(References: Arcana Coelestia 2135; Exodus 24:1-2)

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Arcana Coelestia #5922

Arcana Coelestia (Potts translation)

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5922. And ye shall tell my father all my glory in Egypt. That this signifies the communication of the spiritual heaven in the natural with spiritual good, is evident from the signification of "telling," as being to communicate; from the signification of "glory," as being the spiritual heaven (of which below); from the signification of "Egypt," as being the memory-knowledges in the natural, thus the natural (as above, n. 5908); and from the representation of Israel, who is here the "father" with whom communication was to be made, as being spiritual good (of which above, n. 5906). From this it is plain that by "Ye shall tell my father all my glory in Egypt" is signified the communication of the spiritual heaven in the natural with spiritual good.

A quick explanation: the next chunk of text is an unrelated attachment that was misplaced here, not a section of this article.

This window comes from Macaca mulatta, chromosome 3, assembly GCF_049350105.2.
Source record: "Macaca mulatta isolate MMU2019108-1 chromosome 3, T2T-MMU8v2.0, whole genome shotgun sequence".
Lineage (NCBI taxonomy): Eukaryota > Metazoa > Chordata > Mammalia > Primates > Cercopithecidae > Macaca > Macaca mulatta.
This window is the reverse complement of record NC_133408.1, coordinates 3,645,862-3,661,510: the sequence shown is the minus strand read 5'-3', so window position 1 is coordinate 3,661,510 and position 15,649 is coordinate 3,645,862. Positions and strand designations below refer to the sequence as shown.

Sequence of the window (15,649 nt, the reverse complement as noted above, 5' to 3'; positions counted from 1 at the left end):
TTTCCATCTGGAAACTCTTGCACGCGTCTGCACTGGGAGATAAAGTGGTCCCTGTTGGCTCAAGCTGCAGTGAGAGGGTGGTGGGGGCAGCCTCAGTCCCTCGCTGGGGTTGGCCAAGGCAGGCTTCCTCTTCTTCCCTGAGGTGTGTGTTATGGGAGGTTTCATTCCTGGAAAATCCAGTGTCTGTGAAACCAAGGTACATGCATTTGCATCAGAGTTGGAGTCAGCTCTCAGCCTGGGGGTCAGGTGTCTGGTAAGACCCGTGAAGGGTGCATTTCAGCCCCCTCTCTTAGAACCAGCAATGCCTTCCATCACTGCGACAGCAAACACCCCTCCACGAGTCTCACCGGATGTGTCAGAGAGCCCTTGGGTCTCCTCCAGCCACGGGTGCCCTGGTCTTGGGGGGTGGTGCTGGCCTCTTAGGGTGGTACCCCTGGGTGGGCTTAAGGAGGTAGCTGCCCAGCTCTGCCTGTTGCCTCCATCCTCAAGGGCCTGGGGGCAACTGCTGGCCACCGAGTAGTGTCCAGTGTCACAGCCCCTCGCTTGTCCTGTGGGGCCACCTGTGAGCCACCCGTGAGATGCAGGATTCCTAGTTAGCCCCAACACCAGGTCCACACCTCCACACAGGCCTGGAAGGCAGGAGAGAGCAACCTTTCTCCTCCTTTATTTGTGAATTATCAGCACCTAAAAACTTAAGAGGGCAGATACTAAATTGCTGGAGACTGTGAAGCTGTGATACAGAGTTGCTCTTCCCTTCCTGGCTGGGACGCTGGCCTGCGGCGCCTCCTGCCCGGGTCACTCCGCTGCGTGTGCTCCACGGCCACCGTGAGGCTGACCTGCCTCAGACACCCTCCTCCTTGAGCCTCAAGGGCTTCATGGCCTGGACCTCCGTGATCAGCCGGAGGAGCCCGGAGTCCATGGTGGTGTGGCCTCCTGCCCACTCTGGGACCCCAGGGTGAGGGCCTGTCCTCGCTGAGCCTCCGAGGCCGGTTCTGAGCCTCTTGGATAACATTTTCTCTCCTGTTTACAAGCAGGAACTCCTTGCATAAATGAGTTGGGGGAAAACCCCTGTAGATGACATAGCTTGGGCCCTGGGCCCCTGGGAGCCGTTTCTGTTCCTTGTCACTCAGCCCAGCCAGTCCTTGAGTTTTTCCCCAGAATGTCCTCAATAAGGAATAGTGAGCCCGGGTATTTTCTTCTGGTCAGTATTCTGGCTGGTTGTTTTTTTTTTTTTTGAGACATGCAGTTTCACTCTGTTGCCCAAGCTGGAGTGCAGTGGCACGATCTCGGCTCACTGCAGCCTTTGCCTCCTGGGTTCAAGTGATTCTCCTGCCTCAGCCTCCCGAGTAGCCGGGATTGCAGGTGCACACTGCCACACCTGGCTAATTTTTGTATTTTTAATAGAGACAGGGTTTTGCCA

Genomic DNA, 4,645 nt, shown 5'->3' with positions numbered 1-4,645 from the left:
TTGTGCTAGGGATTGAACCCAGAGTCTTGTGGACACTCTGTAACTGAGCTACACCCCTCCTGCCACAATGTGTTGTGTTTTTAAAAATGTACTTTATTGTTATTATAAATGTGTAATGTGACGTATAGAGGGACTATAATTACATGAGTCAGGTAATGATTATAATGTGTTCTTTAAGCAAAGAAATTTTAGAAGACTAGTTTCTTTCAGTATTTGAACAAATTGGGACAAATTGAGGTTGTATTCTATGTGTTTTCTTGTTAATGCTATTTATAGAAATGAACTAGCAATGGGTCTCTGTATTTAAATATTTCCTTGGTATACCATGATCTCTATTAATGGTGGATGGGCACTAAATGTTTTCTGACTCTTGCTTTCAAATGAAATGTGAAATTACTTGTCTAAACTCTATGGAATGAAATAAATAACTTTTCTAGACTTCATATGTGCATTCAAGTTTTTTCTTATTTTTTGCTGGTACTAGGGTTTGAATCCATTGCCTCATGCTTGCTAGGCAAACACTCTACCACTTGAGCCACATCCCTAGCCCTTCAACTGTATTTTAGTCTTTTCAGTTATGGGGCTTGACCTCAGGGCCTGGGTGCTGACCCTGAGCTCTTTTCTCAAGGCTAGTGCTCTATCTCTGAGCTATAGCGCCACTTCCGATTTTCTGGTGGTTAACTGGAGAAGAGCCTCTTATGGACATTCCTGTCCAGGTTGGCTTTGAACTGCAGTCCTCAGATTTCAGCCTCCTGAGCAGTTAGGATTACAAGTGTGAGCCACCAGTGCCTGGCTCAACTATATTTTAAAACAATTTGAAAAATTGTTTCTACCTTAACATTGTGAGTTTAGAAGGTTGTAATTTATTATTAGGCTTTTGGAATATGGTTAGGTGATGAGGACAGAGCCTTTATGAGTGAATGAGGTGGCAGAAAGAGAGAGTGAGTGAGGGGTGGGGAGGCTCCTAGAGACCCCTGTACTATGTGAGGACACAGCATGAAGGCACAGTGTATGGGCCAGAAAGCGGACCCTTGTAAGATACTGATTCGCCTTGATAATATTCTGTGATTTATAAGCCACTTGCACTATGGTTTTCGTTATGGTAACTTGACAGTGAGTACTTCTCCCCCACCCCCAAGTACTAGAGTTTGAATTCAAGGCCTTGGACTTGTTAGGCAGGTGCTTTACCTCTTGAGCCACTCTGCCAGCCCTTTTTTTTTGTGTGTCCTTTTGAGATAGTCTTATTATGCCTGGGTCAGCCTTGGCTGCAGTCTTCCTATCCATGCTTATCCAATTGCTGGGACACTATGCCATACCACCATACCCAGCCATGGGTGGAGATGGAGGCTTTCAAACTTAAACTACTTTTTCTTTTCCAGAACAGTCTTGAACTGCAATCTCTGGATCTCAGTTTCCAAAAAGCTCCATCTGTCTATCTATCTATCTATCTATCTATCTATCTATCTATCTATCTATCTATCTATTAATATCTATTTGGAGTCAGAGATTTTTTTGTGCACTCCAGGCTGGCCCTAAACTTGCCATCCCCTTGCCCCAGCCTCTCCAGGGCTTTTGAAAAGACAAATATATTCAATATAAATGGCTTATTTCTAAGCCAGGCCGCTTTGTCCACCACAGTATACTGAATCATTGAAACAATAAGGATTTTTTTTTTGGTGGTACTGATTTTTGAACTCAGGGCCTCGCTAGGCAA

[2] In regard to "glory" denoting the spiritual heaven, the case is this. There are two kingdoms of which heaven consists, namely, the celestial kingdom and the spiritual kingdom. The celestial kingdom is the inmost or third heaven, and the spiritual kingdom is the middle or second heaven. The good in which the celestial are is called celestial good, and the good in which the spiritual are is called spiritual good. Celestial good is the good of love to the Lord, and spiritual good is the good of love toward the neighbor. In regard to the conjunction of these two kingdoms, it is the good of charity toward the neighbor which conjoins them. For the internal of those who are in the celestial kingdom is love to the Lord, and their external is charity toward the neighbor; but the internal of those who are in the spiritual kingdom is charity toward the neighbor, and their external is faith therefrom. From this it is apparent that the conjunction of these two kingdoms is effected through charity toward the neighbor, for in this the celestial kingdom terminates, and from this the spiritual kingdom begins. Thus the last of the one is the first of the other, and in this way they mutually take hold of each other.